The notion of a fixture being a derby used to signify geographical proximity. Now it tends to relate to any common denominator between two clubs. Even so, Manchester City against Leicester City might be a derby with a difference on Saturday if it is jokingly branded "the Riyad Mahrez derby".
The Algerian definitely will not be playing for Manchester City after City failed to sign him at the end of the transfer window. He surely will not be lining up for Leicester either after missing training in response to Leciester's refusal to sell him for under £95 million. A game may be defined by his absence, perhaps even decided by those filling the roles that might otherwise have been occupied by Mahrez: Fousseni Diabate or Demarai Gray for Leicester, Bernardo Silva for Manchester City.
The temptation is to wonder if Mahrez is still at East Midlands Airport, waiting to board a flight to Manchester. Metaphorically, he could be. He seems stranded in limbo, with some wondering if he will play for Leicester again. If the initial sounds from Manchester City were that their interest could be renewed in the summer, they could scarcely say the opposite. To present their attempts to sign him as a knee-jerk reaction to the loss of the injured Leroy Sane a couple of days earlier would imply such a costly short-termism that they were willing to pay £60m for a few weeks of Mahrez before presumably benching him when the German returned.
And perhaps Pep Guardiola will be back. Perhaps Leicester will lower their price. Perhaps Mahrez will swap one City for another. Certainly there is the expectation that the champions-elect will bolster their forward line in the close season; they would have done so last summer had a similarly late move for Alexis Sanchez succeeded. And Mahrez, with eight goals and seven assists, is the most productive player outside the top six. His return in 2015-16, when he won the PFA Player of the Year award and contributed 17 goals and 11 assists, suggests it is no outlier.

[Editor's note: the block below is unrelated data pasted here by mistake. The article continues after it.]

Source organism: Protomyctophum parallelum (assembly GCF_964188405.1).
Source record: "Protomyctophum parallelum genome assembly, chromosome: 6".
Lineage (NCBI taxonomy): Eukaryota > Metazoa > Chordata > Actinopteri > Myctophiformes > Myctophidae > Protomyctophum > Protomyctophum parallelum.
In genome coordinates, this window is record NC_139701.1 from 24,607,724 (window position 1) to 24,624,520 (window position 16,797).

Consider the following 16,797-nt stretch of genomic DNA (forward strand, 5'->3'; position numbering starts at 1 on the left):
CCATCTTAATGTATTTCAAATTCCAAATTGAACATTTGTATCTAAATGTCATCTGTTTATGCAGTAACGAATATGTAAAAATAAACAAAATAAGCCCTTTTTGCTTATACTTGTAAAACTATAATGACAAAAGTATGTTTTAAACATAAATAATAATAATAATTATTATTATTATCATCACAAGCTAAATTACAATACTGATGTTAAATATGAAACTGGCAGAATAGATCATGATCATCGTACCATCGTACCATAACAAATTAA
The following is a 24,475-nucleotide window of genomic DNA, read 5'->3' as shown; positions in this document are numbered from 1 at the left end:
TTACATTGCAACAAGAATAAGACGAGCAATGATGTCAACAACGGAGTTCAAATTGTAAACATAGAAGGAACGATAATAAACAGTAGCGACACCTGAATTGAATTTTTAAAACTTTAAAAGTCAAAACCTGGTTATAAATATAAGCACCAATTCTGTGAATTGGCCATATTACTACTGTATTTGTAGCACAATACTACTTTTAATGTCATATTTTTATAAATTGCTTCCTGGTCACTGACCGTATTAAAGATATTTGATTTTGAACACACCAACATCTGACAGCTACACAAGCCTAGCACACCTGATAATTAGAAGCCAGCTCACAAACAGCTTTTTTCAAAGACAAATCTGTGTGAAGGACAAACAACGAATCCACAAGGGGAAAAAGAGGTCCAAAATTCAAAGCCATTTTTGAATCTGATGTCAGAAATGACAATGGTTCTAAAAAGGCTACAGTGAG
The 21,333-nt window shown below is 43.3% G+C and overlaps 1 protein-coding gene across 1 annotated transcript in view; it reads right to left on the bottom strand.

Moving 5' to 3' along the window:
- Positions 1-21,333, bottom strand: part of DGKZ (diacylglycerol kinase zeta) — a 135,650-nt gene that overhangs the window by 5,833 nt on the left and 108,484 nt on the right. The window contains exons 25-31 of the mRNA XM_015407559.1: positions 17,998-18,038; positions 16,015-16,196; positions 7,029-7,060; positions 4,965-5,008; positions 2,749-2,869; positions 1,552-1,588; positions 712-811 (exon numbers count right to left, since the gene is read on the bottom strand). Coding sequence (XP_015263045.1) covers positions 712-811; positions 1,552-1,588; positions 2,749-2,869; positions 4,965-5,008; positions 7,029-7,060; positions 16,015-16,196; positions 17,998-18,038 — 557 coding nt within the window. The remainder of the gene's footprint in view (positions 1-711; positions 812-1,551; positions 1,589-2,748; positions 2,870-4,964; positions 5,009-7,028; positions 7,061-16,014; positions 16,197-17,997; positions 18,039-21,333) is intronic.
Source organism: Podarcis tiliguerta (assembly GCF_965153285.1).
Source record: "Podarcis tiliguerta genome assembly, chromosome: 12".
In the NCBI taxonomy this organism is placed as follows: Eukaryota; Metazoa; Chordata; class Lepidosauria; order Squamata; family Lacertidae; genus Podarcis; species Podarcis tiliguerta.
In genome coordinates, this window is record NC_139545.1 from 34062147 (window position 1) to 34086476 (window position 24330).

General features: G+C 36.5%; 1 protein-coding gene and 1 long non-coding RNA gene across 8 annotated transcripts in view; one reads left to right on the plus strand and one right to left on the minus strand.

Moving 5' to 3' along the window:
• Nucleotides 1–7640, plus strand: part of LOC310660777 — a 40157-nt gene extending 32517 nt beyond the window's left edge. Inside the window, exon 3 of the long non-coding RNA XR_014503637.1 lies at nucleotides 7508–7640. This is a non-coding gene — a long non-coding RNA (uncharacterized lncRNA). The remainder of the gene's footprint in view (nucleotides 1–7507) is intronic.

And yet there are reasons to believe Mahrez is far from Guardiola's perfect player. True, he has experience of working with a left-footer who would veer in from the right flank and Lionel Messi turned out alright as a false nine. If comparisons with Barcelona's record scorer are inherently unfair, they may also be irrelevant. It is worth remembering the forward Manchester City had targeted was Alexis Sanchez; Mahrez is scarcely a duplicate of the quicker, more direct, more prolific addition to Manchester United's forward line.
Nor is he a replica of Sane, whose ability to stretch the game by offering width has made him invaluable. Guardiola's positional game is based in part on making the pitch as wide as possible to free up room for Kevin De Bruyne and David Silva in the middle; Mahrez's signature move is to skip inside. Perhaps, were he to occupy his Leicester role on the right, it would allow Kyle Walker to overlap. Yet City's current right winger is Raheem Sterling, scorer of 19 goals.
Look at the five current forward options, when all are fit, and three seem more obvious Guardiola players: not Sergio Aguero, the specialist finisher, or Bernardo Silva who, like Mahrez, would have been an inside-forward in earlier generations, but the natural wingers Sane and Sterling and the striker Gabriel Jesus, whose high pressing his manager has described as the best in the world; Mahrez, in contrast, has never been known for his defensive work and benefited from having the human dynamo N'Golo Kante immediately inside him on Leicester's title-winning team. If Guardiola likes young players, it is because it is easier to mould them, while Mahrez will be 27 soon.
So life at the Etihad Stadium could be a culture shock. Mahrez is accustomed to a very different style of play. There is a world of difference between Leicester's 45-percent possession model -- though up to 46 percent this season under the quiet evolutionary Claude Puel -- and Manchester City's 70-percent blueprint under Guardiola. It is reflected in his passing statistics; Mahrez's completion rate of 75 percent this season is lower than every player in Guardiola's squad. That may highlight that Leicester have fewer passing options and the imperative of heading for goal quicker in their tactics, especially given Jamie Vardy's fondness for quick counterattacks; Mahrez averages far more long passes per game than any of Guardiola's midfielders or forwards apart from De Bruyne.
But his game would have to be recalibrated at the Etihad Stadium. That is not impossible, just as Arjen Robben has shown a goalscoring left-footed, right-sided winger can flourish under Guardiola. But Mahrez would have to adjust to an environment where he was not the premier talent and the team was not built around him. Perhaps his desperation to move shows a willingness to do that. Yet there seem more logical fits for a Guardiola side elsewhere. The league leaders' January interest looked like a pragmatic bid for the most productive performer outside the top six. Summer is a bigger window that offers broader horizons and the chance to find the perfect player for Manchester City's game plan. Despite his considerable quality, it may not be Mahrez.